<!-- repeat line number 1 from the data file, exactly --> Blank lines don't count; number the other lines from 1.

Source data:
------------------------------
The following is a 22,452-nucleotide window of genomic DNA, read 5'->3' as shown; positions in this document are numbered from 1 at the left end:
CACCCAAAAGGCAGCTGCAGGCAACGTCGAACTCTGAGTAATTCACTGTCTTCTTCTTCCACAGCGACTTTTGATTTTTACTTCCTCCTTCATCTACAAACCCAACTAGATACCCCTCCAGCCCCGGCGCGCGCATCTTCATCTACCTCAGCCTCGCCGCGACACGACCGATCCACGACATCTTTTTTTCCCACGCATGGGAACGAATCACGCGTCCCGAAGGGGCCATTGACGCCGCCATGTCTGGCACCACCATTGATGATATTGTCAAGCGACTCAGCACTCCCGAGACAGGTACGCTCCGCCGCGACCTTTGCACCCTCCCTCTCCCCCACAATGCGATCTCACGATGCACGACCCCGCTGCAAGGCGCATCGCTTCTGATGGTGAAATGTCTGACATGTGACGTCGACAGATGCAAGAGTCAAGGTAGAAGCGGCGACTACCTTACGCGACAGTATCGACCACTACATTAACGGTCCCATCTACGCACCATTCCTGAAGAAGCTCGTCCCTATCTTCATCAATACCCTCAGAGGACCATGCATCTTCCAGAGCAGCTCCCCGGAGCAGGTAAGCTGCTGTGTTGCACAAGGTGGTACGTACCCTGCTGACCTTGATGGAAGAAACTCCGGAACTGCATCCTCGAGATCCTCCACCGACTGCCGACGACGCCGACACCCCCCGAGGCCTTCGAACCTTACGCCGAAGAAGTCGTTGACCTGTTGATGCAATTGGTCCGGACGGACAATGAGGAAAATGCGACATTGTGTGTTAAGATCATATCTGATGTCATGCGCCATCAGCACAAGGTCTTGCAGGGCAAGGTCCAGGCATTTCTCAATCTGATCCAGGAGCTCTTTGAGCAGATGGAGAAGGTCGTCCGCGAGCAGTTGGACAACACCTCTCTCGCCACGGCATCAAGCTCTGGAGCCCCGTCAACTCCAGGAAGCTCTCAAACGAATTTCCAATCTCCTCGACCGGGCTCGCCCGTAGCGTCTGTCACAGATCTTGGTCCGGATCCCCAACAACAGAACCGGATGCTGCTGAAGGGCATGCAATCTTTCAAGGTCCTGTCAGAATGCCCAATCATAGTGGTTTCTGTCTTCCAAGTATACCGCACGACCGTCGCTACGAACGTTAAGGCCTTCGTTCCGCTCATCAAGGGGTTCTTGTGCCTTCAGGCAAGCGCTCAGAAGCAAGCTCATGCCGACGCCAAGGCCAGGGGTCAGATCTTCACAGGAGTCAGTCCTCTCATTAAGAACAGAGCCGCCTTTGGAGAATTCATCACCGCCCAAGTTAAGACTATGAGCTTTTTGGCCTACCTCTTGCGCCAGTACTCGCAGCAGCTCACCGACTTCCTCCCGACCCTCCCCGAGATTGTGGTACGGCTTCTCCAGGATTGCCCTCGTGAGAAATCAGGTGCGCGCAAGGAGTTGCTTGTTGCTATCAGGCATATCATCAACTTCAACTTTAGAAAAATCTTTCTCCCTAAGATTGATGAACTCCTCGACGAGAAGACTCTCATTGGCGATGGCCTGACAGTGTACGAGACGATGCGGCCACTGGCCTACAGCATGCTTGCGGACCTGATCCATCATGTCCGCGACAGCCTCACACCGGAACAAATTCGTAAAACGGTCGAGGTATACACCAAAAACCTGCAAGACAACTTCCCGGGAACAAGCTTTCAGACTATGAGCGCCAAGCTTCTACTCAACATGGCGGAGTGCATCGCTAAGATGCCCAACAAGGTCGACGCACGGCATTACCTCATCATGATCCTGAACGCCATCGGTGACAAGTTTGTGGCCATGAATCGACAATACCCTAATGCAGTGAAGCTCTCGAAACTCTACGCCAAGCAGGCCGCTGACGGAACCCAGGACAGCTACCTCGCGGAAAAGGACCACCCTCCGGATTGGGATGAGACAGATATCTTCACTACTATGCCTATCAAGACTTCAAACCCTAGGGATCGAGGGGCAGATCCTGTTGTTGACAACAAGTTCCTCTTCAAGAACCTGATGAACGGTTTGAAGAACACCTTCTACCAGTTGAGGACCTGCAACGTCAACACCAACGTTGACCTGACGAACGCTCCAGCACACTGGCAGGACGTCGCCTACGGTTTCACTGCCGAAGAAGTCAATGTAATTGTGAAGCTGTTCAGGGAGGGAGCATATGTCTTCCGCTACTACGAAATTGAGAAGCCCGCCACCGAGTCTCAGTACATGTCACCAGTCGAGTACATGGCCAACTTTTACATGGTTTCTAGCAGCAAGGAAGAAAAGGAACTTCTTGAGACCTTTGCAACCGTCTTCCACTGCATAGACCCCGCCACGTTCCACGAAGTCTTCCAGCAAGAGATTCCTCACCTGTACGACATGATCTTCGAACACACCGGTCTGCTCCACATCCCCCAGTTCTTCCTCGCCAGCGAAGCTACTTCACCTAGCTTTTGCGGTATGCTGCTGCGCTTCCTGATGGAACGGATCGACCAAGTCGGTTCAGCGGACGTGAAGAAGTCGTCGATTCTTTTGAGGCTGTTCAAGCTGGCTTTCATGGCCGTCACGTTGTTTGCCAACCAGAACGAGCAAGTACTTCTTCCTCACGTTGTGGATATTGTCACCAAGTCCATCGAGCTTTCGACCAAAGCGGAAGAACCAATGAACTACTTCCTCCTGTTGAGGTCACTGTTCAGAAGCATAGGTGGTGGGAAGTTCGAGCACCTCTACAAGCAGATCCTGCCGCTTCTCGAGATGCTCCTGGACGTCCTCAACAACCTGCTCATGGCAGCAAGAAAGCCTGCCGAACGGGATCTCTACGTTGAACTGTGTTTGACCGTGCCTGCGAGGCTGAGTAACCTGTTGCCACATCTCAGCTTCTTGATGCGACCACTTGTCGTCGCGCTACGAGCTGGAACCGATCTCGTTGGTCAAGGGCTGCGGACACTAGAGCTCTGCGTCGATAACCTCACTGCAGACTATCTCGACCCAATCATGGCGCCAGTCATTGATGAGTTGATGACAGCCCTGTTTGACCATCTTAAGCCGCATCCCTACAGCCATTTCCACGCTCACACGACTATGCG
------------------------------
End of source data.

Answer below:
The following is a 22,452-nucleotide window of genomic DNA, read 5'->3' as shown; positions in this document are numbered from 1 at the left end: